The Caucasus "Czar" (weekly review)
By Vadim Borshchev, special to Prague Watchdog
Dmitry Medvedev's plan, announced last week in his address to the Federal Assembly, of creating a special “boss” for the North Caucasus, seems an absolutely logical step. During the past few months Medvedev has repeatedly criticized the present state of affairs in the region, pointing to the absence of any serious progress there. So harsh were his remarks on the situation that many experts decided they were really an attempt to undermine the authority of Vladimir Putin – author of the federal centre’s current law enforcement policy in the North Caucasus. These assumptions were not confirmed, as the president confined himself to criticism, without offering any new approaches that could replace the old failed policies of the Kremlin.
Obviously, the spring and summer of this year have been unprecedented in terms of the damage inflicted on the North Caucasus armed underground by the Russian authorities. The attempted assassination of Ingushetia’s President Yevkurov, the murder of a number of senior Chechen and Dagestani interior ministry officials, the bomb attack on the Nazran police headquarters – these are just a few of the operations which demonstrate that the position of the underground has not been disrupted, but is on the contrary year by year becoming more robust, in spite of the constant improvement of repressive technologies by the local and federal law enforcement agencies.
The decision by the Caucasus Emirate leadership to return to the tactic of the "human bomb" has radically expanded the arsenal of ideological and military weapons at the mujahideen’s disposal. While the suicide bombings, with their simplicity and low financial cost, are able to circumvent the problem of depleted resources, they are also extremely difficult to combat, because the preparation of such actions involves a minimal number of people, and the information does not go beyond the circle of initiates. And although "human bombs" are not particularly effective as a fighting weapon, their ideological role is much more significant. They are living proof of the strength of an ideology which motivates people to sacrifice their lives in the name of its victory.
It is safe to say that not at any time since the beginning of the second Chechen war has the underground movement made such impressive strides in two areas: internal reform and the planning of the seasonal campaign. Therefore, Dmitry Medvedev’s statements casting doubt on the success of the federal strategy in the North Caucasus could indicate the start of a large-scale review of Putin’s entire North Caucasus policy. And the appointment of a special presidential “czar” for the region would be the natural conclusion of an anti-Putin coup in this organizational field. However, it looks as though these high-profile announcements will remain at best empty declarations devoid of real content. By itself, of course, a new government post will not solve any problems. In the absence of a new regional political doctrine, any bureaucratic reorganization of this kind is doomed to failure. The fact that Medvedev has not the slightest idea what to do was obvious from his presidential address.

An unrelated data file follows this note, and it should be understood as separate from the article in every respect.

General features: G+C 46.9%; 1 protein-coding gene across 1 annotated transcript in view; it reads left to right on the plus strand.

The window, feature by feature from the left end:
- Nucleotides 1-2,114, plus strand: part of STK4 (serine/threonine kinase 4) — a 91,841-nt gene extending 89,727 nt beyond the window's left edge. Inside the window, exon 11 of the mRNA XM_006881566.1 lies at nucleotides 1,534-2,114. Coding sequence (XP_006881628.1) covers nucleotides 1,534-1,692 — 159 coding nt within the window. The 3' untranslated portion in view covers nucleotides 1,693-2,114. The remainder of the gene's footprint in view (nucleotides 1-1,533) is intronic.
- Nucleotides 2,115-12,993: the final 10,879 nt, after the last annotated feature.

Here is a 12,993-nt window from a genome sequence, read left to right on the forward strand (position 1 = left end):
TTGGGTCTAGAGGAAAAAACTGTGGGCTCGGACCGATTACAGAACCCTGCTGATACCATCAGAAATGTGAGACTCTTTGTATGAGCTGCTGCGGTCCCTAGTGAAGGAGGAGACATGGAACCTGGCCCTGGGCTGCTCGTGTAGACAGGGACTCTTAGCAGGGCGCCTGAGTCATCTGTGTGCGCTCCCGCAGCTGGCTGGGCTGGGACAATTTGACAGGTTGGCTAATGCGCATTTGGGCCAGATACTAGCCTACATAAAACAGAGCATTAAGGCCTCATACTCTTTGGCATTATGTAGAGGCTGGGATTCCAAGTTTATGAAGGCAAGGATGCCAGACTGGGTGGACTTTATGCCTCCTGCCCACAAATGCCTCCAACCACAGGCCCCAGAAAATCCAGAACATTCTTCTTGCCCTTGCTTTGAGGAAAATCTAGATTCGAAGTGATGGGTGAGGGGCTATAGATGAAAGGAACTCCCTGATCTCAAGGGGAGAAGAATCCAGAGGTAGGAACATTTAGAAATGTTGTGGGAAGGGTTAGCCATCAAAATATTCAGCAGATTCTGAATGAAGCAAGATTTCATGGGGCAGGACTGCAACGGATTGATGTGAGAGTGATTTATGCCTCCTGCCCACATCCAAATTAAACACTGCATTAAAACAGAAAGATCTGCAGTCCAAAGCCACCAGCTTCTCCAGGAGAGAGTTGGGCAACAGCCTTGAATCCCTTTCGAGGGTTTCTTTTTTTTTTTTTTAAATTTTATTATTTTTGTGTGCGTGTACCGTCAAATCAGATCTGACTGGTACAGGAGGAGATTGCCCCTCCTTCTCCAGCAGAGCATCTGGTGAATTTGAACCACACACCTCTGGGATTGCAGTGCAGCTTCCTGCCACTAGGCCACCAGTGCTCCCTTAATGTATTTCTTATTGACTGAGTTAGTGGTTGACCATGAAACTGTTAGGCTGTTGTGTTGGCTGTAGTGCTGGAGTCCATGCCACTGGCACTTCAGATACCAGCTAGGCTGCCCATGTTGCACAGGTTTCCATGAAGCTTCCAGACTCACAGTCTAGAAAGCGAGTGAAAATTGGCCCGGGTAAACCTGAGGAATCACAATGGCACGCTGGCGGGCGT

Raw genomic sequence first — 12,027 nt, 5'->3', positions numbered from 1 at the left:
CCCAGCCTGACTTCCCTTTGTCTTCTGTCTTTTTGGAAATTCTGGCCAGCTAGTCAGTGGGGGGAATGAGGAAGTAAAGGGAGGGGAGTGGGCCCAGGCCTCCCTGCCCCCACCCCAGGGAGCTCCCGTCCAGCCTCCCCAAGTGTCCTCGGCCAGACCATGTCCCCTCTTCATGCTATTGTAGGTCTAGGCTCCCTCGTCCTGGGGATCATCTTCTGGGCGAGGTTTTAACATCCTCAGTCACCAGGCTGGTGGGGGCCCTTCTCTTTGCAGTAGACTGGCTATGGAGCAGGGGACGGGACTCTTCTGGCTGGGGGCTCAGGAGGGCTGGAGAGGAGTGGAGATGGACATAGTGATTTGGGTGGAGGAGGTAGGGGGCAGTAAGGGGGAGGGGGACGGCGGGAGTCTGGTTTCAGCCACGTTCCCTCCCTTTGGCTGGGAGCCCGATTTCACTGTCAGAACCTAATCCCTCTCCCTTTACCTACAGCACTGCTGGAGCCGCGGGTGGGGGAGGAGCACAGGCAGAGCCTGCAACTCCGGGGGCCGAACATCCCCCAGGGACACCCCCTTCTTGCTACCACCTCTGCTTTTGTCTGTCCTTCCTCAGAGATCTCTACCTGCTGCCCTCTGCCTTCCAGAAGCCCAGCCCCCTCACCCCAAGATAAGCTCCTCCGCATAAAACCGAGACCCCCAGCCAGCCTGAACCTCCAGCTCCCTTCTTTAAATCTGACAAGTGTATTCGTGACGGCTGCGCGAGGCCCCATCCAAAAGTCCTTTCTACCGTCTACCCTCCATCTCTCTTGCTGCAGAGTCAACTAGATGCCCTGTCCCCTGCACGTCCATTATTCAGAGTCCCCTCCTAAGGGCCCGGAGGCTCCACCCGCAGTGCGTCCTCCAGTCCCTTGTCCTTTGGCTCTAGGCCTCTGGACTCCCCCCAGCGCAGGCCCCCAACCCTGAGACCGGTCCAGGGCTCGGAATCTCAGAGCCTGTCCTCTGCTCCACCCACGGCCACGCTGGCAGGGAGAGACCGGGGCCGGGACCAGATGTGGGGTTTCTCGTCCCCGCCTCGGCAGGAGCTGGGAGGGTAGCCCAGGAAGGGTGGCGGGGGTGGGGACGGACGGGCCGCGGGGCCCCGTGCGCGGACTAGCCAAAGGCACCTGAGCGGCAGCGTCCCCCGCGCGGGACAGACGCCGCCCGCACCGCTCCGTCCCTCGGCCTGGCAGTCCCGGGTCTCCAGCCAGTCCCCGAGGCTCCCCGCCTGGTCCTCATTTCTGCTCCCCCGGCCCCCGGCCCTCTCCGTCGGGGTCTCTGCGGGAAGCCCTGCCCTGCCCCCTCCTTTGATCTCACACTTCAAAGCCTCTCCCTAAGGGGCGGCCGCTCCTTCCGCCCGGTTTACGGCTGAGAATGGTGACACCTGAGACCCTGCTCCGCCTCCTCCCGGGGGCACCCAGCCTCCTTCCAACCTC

Having announced his fateful decision to create the post of Head of the Caucasus, he stopped there, without explaining the reasons that had compelled him to take such an unprecedented step. Now the political analysts are trying to guess who the new appointee might be, going through the names in their minds. Over the years there has been no shortage of public officials sent to the North Caucasus on special assignment. Responsibility for North Caucasus affairs has been entrusted to a variety of individuals – they have included crooks, statesmen of solid reputation, and inscrutable envoys who left behind not even a memory of themselves. Remember Kazantsev, Kozak, Rapota. For all the dissimilarities in personal approach and ability, what each of them achieved boiled down to the same thing: a total zero, together with a complete absence of any desire to acknowledge it.
Meanwhile, as Medvedev's experiments give off an air of declarative emptiness, his potential antagonist has consistently stuck to his guns without raising doubt as to the identity of the main source of serious projects that lack much relevance to the North Caucasus. The opening last week of an international terminal at Grozny airport and the scandal of Ramzan Kadyrov’s promotion to the rank of major general show that Vladimir Putin does not intend to give up his priorities, even if his successor is showing cold feet.
(Translation by DM)